During April, I'll share information in recognition of National Financial Literacy Month…actually I hope that's what I've been doing at Mortgage Porter for the last couple of years!

Why It Pays to Get Preapproved Early: You May Think You Know Your Credit Score

I recently met with a couple who had relocated to the Seattle area and were ready to make an offer on a home.  They’re very qualified with their income stability and enough savings to put a twenty percent down payment on their next home.  What surprised them was the credit report.  [Read more…]

Poll: How would you prefer to have your mortgage originator compensated?

How a mortgage originator is compensated is being reviewed by the Federal Reserve and Washington State's Department of Financial Institutions (DFI).   The traditional method of being paid based on a percentage of the loan amount is getting some heat.  It's unfortunate because I do believe a majority of the bad actors are no longer in the mortgage industry thanks to the SAFE Act and licensing requirements.   Those who do not want to be held to the licensing standards and who want to stay in the mortgage industry will have work for a bank, where they are only registered.  Many banks are limiting what and how a mortgage originator "appears" to be paid to the consumer.  (Only mortgage brokers have had to disclose their compensation on the back end).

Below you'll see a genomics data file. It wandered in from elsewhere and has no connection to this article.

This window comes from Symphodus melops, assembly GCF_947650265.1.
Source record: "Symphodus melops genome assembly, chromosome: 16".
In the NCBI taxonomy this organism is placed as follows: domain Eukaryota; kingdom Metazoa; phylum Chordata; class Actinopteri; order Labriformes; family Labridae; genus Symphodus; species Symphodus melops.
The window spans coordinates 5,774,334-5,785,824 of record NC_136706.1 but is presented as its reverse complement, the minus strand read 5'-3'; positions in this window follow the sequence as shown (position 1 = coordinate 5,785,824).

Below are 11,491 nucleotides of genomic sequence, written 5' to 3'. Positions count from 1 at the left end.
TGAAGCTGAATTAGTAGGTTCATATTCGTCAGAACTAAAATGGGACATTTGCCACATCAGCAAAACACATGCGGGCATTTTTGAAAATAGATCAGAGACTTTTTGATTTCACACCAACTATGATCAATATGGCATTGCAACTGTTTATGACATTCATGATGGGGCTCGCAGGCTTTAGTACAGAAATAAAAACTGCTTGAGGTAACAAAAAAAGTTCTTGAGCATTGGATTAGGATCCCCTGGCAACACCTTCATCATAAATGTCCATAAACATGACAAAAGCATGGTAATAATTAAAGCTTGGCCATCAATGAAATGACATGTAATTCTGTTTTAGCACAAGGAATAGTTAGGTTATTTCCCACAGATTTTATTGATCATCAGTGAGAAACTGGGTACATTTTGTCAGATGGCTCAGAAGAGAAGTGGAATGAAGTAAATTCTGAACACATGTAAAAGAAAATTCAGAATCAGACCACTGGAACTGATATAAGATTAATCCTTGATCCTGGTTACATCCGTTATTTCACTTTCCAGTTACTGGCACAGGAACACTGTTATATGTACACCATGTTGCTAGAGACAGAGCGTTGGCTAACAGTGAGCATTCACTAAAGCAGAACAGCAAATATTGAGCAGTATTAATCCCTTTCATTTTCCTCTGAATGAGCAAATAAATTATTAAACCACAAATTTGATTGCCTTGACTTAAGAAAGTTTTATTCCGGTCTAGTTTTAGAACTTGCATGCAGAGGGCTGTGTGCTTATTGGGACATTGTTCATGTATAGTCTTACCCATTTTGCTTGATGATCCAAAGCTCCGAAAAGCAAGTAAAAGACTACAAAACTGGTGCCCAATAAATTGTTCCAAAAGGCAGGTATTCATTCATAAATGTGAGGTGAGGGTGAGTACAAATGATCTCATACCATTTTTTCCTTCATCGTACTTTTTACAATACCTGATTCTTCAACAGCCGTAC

Currently, a consumer can have their mortgage priced with an origination fee (points) or without points, which means rebate pricing is being used to compensate the originator.  The loan does not have to be priced with a full 1% of the loan amount, if you look back at even recent rate post at Mortgage Porter, you'll see that sometimes I quoting 0.75% for a certain rate–it all depends on where the markets are at that moment.

I would love to hear back from my readers how you feel mortgage originators should be compensated.   I will be leaving the poll on left side of my blog during the month of April.   Please vote and feel free to leave your comments on this post.

I'll be sure to share the results with you.

The choices in this poll are: